Yesterday, the Rudy Giuliani campaign promoted the results of polling by several groups last month, surveys which shows that Giuliani has more strength in traditionally blue states than other Republicans, especially the former “maverick” John McCain. Once expected to be the centrist candidate of choice, and even a risk for an independent bid that would capture the center from both parties, McCain seems to have ceded most of that ground to Giuliani, at least at this early stage of the campaign:
|California||33%||19% (Gingrich)||ARG – Jan. 11-17|
|Florida||30%||16% (Gingrich)||ARG – Jan. 4-9|
|Illinois||33%||24% (McCain)||ARG – Jan. 11-14|
|Michigan||34%||24% (McCain)||ARG – Jan. 4-7|
|Nevada||31%||25% (McCain)||ARG – Dec. 19-23, ‘06|
|New Jersey||39%||21% (McCain)||Quinnipiac – Jan. 16-22|
|North Carolina||34%||26% (McCain)||ARG – Jan. 11-15|
|Ohio||30%||22% (McCain)||Quinnipiac – Jan. 23-28|
|Pennsylvania||35%||25% (McCain)||ARG Jan. 4-8|
|Texas||28%||26% (McCain)||Baselice Jan. 17-21|
The Battleground Poll, one of those cited by the Giuliani campaign, makes a less impressive case for Giuliani as the front-runner. The analysis by Ed Goeas shows both men to be neck-and-neck in the race, with almost the same exact favorable/unfavorable ratio (2.5:1) and similar results against the prospective Democratic candidates. Both mean beat Hillary Clinton and Barack Obama by a wide margin, a result that has to worry Hillary. As Goeas notes, she has been such an imposing national figure that she has almost no untapped well of voters to reach; she will have to convince people who already don’t like her to change their minds, a difficult task to accomplish.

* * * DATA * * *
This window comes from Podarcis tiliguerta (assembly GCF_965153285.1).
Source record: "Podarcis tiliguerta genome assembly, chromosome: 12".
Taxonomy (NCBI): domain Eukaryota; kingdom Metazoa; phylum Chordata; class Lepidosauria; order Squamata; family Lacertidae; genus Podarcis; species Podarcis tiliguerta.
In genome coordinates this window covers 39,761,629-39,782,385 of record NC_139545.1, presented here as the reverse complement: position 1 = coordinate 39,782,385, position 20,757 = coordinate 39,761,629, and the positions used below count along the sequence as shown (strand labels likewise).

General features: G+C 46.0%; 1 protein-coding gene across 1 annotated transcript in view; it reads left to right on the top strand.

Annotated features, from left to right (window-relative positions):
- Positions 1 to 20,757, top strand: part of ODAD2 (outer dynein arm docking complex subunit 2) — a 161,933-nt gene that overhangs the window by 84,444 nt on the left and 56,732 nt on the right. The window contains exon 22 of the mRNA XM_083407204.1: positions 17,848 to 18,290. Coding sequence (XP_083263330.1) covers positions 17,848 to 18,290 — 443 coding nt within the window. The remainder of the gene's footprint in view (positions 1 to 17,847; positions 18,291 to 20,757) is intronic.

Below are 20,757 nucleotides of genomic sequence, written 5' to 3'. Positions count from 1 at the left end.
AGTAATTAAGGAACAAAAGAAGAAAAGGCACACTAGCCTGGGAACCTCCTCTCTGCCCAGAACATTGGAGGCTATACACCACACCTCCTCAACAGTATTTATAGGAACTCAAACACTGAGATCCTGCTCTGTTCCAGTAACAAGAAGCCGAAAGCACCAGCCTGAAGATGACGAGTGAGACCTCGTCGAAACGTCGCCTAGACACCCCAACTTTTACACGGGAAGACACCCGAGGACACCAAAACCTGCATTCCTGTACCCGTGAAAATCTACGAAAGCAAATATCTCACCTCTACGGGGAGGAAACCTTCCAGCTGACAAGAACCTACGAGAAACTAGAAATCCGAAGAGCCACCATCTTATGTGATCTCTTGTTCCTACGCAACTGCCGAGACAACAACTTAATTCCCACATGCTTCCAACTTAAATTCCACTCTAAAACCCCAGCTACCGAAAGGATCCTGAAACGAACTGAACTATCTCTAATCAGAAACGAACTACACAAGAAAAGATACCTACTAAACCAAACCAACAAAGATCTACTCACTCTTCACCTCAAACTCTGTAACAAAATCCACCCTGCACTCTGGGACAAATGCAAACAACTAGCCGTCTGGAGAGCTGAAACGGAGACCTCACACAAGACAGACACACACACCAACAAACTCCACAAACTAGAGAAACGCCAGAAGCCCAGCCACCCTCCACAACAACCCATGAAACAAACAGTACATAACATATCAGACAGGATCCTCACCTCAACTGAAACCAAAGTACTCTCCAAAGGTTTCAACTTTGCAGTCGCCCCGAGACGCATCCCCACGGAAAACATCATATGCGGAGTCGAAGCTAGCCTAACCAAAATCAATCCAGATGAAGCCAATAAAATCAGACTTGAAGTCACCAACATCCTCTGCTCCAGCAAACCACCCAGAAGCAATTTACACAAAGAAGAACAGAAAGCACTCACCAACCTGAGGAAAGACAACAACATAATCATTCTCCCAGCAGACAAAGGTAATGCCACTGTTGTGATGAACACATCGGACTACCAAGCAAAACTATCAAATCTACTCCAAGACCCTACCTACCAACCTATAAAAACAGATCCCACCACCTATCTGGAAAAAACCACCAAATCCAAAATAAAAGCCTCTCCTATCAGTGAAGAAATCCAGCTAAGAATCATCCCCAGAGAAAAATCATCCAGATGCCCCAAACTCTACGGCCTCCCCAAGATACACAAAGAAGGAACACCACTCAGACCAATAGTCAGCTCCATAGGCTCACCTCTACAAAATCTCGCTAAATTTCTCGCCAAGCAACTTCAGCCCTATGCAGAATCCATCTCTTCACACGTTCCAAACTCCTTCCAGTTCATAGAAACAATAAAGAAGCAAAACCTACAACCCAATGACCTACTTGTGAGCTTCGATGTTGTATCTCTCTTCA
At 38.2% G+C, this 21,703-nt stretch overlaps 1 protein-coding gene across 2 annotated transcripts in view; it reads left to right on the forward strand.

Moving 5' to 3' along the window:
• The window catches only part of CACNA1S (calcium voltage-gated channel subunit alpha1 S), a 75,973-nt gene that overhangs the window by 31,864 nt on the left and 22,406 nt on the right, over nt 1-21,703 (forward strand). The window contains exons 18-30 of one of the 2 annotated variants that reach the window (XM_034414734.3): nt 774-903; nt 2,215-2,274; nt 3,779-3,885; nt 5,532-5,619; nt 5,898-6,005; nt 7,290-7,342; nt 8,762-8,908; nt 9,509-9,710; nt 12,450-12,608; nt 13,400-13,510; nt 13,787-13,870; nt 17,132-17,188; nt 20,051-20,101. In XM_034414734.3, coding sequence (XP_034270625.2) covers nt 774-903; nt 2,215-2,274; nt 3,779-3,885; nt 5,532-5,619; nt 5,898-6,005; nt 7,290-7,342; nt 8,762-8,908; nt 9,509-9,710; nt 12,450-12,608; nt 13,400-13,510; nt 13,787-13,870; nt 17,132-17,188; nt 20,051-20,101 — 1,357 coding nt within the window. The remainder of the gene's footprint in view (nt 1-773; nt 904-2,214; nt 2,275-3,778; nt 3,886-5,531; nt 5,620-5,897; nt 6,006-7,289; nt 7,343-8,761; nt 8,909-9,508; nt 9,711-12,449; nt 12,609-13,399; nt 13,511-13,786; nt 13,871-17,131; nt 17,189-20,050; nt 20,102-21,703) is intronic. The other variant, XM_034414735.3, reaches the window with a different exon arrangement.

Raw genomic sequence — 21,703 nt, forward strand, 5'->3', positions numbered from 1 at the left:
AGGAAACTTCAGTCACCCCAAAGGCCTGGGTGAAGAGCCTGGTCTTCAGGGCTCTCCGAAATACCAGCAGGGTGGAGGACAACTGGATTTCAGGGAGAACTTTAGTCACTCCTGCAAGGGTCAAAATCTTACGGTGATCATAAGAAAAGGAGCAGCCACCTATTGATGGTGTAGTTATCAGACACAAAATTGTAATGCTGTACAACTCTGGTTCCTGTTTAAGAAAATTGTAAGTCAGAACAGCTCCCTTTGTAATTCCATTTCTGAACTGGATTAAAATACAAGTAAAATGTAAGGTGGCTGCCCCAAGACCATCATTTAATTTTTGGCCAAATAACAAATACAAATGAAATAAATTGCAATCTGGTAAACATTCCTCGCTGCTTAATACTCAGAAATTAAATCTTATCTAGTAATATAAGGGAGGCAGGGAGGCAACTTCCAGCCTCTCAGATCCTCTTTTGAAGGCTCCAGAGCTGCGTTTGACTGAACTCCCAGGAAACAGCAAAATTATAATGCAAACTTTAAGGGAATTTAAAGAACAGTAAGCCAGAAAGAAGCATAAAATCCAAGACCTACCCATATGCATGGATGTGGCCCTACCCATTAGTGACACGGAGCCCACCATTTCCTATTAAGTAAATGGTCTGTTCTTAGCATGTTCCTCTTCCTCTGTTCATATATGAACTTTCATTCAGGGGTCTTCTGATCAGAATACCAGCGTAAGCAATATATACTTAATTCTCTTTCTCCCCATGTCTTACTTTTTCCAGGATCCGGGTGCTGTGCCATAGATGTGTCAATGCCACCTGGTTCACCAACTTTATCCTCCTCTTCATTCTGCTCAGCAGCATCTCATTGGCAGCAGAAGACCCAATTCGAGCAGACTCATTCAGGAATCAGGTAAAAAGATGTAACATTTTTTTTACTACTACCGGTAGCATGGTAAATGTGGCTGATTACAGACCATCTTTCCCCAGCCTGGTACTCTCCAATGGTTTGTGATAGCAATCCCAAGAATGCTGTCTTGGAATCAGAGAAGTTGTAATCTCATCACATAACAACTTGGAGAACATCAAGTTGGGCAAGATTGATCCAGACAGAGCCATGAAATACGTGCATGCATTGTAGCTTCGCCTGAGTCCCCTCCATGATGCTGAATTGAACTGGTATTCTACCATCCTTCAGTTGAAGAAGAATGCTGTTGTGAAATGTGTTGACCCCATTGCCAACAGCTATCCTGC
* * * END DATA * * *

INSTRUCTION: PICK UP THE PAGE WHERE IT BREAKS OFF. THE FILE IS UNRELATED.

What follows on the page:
Of course, Goeas uses national numbers to calculate his predictions. Giuliani’s team does a better job at analyzing the race on a state-by-state basis, which is how primaries and general elections for President get conducted. Rudy’s strength in places like California and Michigan will not have much impact on either, since they have late primaries and traditionally go Democratic in the general election anyway. Rudy’s comparative strength in Florida, New Jersey, Ohio, and Pennsylvania should be taken more seriously, especially Florida. The GOP has to hold that state to have any chance of winning the Presidency, and so far Newt Gingrich comes in second with only 16% in the Sunshine State. He also outpolls McCain in North Carolina, where one might expect the more conservative McCain to have an edge. It makes one wonder who would be the better candidate to hold the South.
Goeas also mentions that Mitt Romney remains a wild card, one that could disrupt the normal process of Republican primaries by becoming a credible third choice in the race at primary time. His favorability ratio is about the same as McCain and Giuliani, but he has a much larger pool of people unfamiliar with him. If he mounts an excellent campaign, he could wind up as the dark horse, able to define himself in a manner tuned to the party at the right time. His big advantage is his ability to raise money and his lower national profile, an interesting (and rare) combination.
This shows pretty clearly that the Republican nomination remains wide open between these three candidates. It also hints that the door may have more or less closed on anyone else, even at this early stage. With two well-regarded candidates and one other with the money to build his own national profile, the prospects of anyone without an established national reputation cracking into the top tier seems rather remote.